Netacea, the bot detection and mitigation specialist, today unveils how collaborating with the Knowledge Transfer Partnership (KTP) scheme and the University of Nottingham contributed to advancing its solution to block automated bot attacks in real-time. The partnership also assisted Netacea in decreasing the average onboarding time for businesses from one month to one week, whilst reducing the overall cost.
The KTP scheme is a government funded programme which enables UK businesses to innovate and grow by linking them with an academic or research organisation and a graduate. As part of the relationship, David Fricker, who has a master’s in computer science from the University of Nottingham, joined the Netacea team as a data scientist.
The aim of the collaboration was to support Netacea in evolving its anomaly detection solution, which identifies unusual patterns of behaviour within website traffic to help better detect attacks. Netacea wanted to categorise traffic into anomalous or normal, understand the users’ profile and uncover their intent.
Thanks to the joint efforts of the University of Nottingham, KTP and Netacea’s highly experienced internal data science team, Netacea’s anomaly detection solution now alerts businesses to whether traffic is good or bad, instantaneously. Together, the teams built artificial intelligence systems which categorise users and their intent in real-time.
Once traffic is identified as malicious, Netacea blocks the user in real-time or provides businesses with a threat intelligence feed offering protection from various automated threat attacks according to their own risk appetite.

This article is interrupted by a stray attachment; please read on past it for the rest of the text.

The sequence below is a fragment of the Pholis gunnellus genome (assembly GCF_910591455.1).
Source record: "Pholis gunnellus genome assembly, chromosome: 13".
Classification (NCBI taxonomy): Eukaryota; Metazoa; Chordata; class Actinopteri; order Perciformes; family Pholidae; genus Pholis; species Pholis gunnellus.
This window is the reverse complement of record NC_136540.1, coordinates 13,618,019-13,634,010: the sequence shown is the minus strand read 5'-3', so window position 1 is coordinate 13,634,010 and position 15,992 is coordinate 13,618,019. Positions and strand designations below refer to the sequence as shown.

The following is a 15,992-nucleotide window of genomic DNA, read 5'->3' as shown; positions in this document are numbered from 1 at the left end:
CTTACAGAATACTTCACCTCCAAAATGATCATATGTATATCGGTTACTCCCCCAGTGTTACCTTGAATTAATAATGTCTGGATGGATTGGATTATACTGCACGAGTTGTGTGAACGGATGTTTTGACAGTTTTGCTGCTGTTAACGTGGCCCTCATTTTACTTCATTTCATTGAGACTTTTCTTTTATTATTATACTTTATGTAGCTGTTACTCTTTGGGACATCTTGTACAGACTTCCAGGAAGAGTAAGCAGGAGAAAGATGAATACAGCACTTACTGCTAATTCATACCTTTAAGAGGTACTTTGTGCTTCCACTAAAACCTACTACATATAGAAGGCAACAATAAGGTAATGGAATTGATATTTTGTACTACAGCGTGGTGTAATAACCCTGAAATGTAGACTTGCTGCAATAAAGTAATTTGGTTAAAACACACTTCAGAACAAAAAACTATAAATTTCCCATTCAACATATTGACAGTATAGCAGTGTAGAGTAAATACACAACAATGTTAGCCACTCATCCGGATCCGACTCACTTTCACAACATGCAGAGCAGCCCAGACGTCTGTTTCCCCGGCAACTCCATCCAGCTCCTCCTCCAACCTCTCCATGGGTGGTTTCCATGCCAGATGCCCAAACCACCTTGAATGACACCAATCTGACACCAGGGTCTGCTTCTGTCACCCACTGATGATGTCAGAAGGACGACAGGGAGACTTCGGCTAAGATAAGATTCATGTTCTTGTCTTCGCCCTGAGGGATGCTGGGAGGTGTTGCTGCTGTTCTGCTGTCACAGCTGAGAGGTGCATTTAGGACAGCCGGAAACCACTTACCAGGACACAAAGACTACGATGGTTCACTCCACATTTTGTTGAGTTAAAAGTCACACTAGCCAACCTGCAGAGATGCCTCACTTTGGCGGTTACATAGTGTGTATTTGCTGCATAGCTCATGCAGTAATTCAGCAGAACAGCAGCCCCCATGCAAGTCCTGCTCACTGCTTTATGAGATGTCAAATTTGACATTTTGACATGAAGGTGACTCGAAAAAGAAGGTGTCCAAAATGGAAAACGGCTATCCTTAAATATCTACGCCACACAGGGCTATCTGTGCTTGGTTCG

The project has contributed to Netacea unlocking new opportunities. Furthermore, it has helped cut the average onboarding time from one month to one week, reduced the overall cost of the onboarding process and decreased the time-to-value for businesses.
“Working with the University of Nottingham and KTP has directly influenced several of Netacea’s product innovations and ultimately impacted our core offering,” said Andy Still, CTO at Netacea. “We are delighted to report that access to the university’s state-of-the-art research has contributed to the company’s overall strategy, with the development of effective machine-learning-based models for the identification and categorisation of cyber-attacks in real-time.”
“I have gained invaluable experience as both an active contributing member of the Netacea Data Science team, and alongside Mercedes and the team of academics at the University of Nottingham. Working with the KTP has set me up with the skills and knowledge I need to forge a career in cybersecurity,” said David Fricker, KTP Associate and Data Scientist at Netacea.